[13].      Additionally, the Court notes that an application to amend under section 115 and an application to amend pleadings under section 146 are unlikely to constitute incidental demands under sections 122 of the Seychelles Code of Civil Procedure which require the filing of an affidavit. (See N. Stephan Kinsella, A Civil Law to Common Law Dictionary, 54, La, L. Rev. (1994)) (defining an incidental demand as “reconvention, cross-claims, intervention, and the demand against third parties”).

[14].     In addition to the text of Sections 115 and 146 not requiring an affidavit, in the present case, it is not clear why such an affidavit would be required, given that the nature of the amendments are not really evidentiary.

[15].     Nevertheless, without addressing the issue of whether the Court may proceed with a defective affidavit on such applications, the Court observes that Plaintiff also submitted   its motion viva voce on 8th day of July 2016, when it stated: “I am seeking leave from the court to file an amended plaint and copy of the plaint has already been filed. The changes is as follows is to substitute the plaintiff by replacing Beau Vallon Bay Resort.” Accordingly, considering that the text of sections 115 and 146 does not   provide an affidavit requirement, the Court is satisfied that whatever alleged   irregularity found in the documents submitted by way of written motion is neutralized    by the oral motion in Court.

[16].     With respect to the remaining matters, the Court finds that Plaintiff’s Application to Amend raises issues regarding two inter-connected areas more particularly, firstly, applications to substitute plaintiffs and strike out defendants under section 115 of the Code and secondly, amendment of pleadings under Section 146 of the Code.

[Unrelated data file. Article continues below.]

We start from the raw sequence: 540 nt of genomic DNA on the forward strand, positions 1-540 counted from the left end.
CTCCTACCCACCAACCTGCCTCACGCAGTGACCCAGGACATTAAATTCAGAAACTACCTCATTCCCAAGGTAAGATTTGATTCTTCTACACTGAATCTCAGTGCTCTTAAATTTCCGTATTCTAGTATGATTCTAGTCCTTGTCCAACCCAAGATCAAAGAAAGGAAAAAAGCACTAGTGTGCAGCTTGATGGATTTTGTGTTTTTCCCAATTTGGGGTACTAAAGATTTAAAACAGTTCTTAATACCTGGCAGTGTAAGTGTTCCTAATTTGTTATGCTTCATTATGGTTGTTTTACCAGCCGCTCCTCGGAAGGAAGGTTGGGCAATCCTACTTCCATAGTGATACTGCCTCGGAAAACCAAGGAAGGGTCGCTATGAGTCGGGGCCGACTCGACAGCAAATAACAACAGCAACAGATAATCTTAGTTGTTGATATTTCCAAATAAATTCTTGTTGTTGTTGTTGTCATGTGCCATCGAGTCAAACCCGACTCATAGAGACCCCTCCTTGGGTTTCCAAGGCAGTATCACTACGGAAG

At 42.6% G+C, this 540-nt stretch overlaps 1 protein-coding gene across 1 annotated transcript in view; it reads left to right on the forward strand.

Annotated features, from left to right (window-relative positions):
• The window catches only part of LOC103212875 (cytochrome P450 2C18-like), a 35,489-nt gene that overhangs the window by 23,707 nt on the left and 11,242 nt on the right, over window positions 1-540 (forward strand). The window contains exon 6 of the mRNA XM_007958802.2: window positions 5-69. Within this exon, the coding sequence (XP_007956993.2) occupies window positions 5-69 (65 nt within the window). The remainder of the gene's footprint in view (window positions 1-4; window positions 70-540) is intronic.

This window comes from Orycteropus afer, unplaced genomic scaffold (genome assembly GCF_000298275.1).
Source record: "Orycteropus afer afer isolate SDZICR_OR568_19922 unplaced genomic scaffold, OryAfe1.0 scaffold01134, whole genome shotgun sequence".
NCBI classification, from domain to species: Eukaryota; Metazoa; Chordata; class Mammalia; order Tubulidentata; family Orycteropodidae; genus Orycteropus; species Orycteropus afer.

[17].     With regards to the first above-mentioned interconnected area, namely the Substituting and Striking Out Parties, under Section 115 of the Code, it is provided in no uncertain terms that:

“any application to add or strike out or substitute a plaintiff or defendant may be made to the court at any time before trial by motion, or at the trial of the action in a summary manner.”

[18].     It is practice to allow amendments at any stage of the proceedings, “in order that the matter in controversy may be determined so long the defendant could be compensated in costs and would not be unduly prejudiced.” (See Confait v Morgan & Anor., [1989] SLR 267). Pursuant to Section 113, however, the Court can only substitute the proper party as plaintiff only if that party consents.